Medical Device Imports Continue To Outpace Domestic Production Growth
Espicom View: Having stalled in the first quarter of 2013, Brazilian production of medical devices has made a recovery in recent months, although medical device imports continue to outpace growth in local output, despite government initiatives to reduce reliance on imported products. Both sectors are benefitting from robust market growth which is fuelled by the ageing population, the expanding middle class and the growing number of people with private health insurance plans .
According to IBGE's monthly industrial survey, production by the medical device industry grew by 7.2% in the first eight months of 2013, following growth of just 1.4% in the 12 months to December 2012. There are over 600 companies producing medical devices in Brazil with combined output of BRL6.1bn (US$3.6bn) in 2011, of which 77.0% comprised medical & surgical instruments, 8.5% electromedical & radiology equipment, 12.8% medical supplies and 1.7% wheelchairs. Medical device output grew at a CAGR of 10.0% between 2007 and 2011.
|Production Output, January 2013-August 2013|
|y-on-y, % change|
Government Measures Supporting Local Industry
Espicom notes that government policy is actively encouraging the expansion of the local medical device manufacturing industry. A package of measures signed in April 2013 included several productive development partnerships for the manufacture of medical devices, as well as agreements with the National Institute of Industrial Property (INPI) and the regulatory agency ANVISA to expedite the process of granting patents and registering new products deemed of strategic importance for the Brazilian health service (SUS). Other recent government initiatives to stimulate local production include the use of preference margins for locally-manufactured products and the use of state purchasing power to support the health products industry. In 2012, the government announced that BRL2.0bn (US$1.0bn) would be invested under the Investment Programme for the Health Industrial Complex (PROCIS) to support the manufacture of drugs, vaccines and medical devices through to 2014. Half of the investment will be provided by the federal government and the remaining half by State counterparts. In June 2012, the government released a list of 80 items for which local producers can charge a premium of up to 25% on imported products, ranging from catheters and endoscopes to pacemakers, dialysis machines and linear accelerators.
However, the industry association, ABIMED, has cautioned the government against embarking on a protectionist wave, which risks impeding technological advances in the country with a loss of competitiveness. ABIMED is calling for improvements in infrastructure, education and research, as well as a reduction in the tax burden and support for technology transfer, as longer term solutions to the structural problems in the market.
Multinationals Increasing Manufacturing Presence
A growing number of multinationals have a manufacturing presence in Brazil and multinationals are set to make an important contribution to the expansion of the domestic manufacturing industry. In the consumables sector, B. Braun is investing BRL346mn (US$173mn) in a new industrial park in São Gonçalo to expand production of IV administration sets in its biggest South American investment project to date. In the diagnostic imaging sector, GE Healthcare is investing in production of interventional X-ray equipment having acquired local producer XPRO Sistemas Ltda, whilst both Siemens and Toshiba are expanding production of diagnostic imaging equipment at new production facilities in Joinville and Campinas. Meanwhile Guerbet is doubling production of contrast media to 8.0mn doses by 2013, at its Rio de Janeiro plant, the company's only production unit for finished products outside France.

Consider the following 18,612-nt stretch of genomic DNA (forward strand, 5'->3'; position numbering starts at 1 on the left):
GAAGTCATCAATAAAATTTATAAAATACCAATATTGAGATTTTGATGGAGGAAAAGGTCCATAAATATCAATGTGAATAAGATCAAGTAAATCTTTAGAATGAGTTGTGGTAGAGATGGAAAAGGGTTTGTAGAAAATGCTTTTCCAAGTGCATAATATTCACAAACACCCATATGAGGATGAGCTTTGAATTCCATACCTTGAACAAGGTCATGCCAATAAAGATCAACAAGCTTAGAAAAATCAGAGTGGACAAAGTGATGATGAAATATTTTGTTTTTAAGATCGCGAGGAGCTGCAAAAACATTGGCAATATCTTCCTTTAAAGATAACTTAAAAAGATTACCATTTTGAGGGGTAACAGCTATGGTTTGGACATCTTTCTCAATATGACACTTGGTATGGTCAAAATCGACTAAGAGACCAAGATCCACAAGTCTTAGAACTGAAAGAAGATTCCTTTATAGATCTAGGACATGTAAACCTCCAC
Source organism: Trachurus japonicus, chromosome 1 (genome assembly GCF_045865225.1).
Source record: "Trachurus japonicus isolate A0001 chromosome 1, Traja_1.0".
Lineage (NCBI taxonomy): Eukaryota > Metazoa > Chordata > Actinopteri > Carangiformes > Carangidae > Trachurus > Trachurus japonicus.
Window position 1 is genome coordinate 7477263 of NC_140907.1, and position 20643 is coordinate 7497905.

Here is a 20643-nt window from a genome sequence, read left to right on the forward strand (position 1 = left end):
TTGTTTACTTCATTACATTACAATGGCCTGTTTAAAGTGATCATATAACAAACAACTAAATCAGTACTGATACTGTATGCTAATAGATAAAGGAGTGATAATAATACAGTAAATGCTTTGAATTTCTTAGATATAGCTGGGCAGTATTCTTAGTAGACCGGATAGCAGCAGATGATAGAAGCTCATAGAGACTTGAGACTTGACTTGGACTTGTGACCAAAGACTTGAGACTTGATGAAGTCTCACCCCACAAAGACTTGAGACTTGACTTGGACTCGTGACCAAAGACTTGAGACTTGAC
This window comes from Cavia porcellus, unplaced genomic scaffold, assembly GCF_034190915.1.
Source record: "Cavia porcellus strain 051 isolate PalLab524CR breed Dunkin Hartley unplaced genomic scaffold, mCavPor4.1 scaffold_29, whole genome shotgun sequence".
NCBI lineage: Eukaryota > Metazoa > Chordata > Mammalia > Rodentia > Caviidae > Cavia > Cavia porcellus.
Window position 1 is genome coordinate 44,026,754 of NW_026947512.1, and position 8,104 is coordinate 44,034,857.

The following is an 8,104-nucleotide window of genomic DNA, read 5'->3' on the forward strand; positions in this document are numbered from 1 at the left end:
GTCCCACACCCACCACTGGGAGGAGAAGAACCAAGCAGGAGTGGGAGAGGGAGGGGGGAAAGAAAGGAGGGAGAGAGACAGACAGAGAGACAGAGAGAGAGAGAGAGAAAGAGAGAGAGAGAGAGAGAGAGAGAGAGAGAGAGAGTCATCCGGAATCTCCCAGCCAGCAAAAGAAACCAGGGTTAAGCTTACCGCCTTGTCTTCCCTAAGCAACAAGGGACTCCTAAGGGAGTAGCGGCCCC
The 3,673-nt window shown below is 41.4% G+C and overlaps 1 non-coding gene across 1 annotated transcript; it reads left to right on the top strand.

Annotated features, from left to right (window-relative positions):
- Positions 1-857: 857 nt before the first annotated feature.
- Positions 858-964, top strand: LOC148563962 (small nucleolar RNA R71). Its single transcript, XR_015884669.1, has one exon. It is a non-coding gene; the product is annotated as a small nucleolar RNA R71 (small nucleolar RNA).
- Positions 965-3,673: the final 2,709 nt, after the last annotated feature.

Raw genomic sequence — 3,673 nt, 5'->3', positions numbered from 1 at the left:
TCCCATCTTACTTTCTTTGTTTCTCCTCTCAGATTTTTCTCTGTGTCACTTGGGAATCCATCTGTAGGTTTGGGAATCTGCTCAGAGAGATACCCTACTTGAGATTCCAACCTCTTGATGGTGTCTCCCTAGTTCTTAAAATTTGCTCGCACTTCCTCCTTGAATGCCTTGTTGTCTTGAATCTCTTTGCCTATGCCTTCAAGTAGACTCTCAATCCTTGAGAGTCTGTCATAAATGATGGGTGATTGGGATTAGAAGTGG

Widening Trade Balance
Increasing support for the domestic manufacturing industry comes in response to a widening balance of trade deficit, which has increased to US$2.6bn in 2013. Medical device imports continue to outpace growth in both domestic production and exports with a 14.3% rise in the 12 months to September 2013, taking the running annual total to US$3,083.2mn. Due to the weakness of the Brazilian real, growth in local currency terms has been higher at 26.8% versus 14.1% for the January to September 2013 period. In contrast, export performance has been weak in 2013, stagnating in US dollar terms and growing by 10.2% in local currency terms over the first three quarters of the year. Espicom notes that with some notable exceptions, such as the neonatology manufacturer Fanem, Brazilian manufacturers have struggled to maintain exports in the face of rising competition from other low-cost manufacturing bases, although the current weakness of the real is helping to make Brazilian products more price competitive on the global market.
|Import-Export Growth By Product Area, October 2012-September 2013|
|y-on-y, % change|
Major Growth Drivers In Domestic Market
Robust growth for medical products in Brazil reflects pent up demand in the market, which is being fuelled by the ageing population, the expanding middle class and the growing number of people with private health insurance plans. Whilst the private sector represents the larger part of the market, the SUS public health system is seeing increased investment under the federal government's Mais Saúde programme, phase 2 of which is set to run until 2014. The federal government is investing BRL15bn (US$6.9bn) up to 2014 in the development of the SUS. Of this amount BRL7.4bn (US$3.4bn) has already been contracted to build 818 hospitals, 601 emergency care units and 16,000 basic health units. Another BRL5.5bn (US$2.5bn) will be used in the renovation and expansion of health facilities, plus BRL2.0bn (US$0.9bn) in upgrading 14 university hospitals.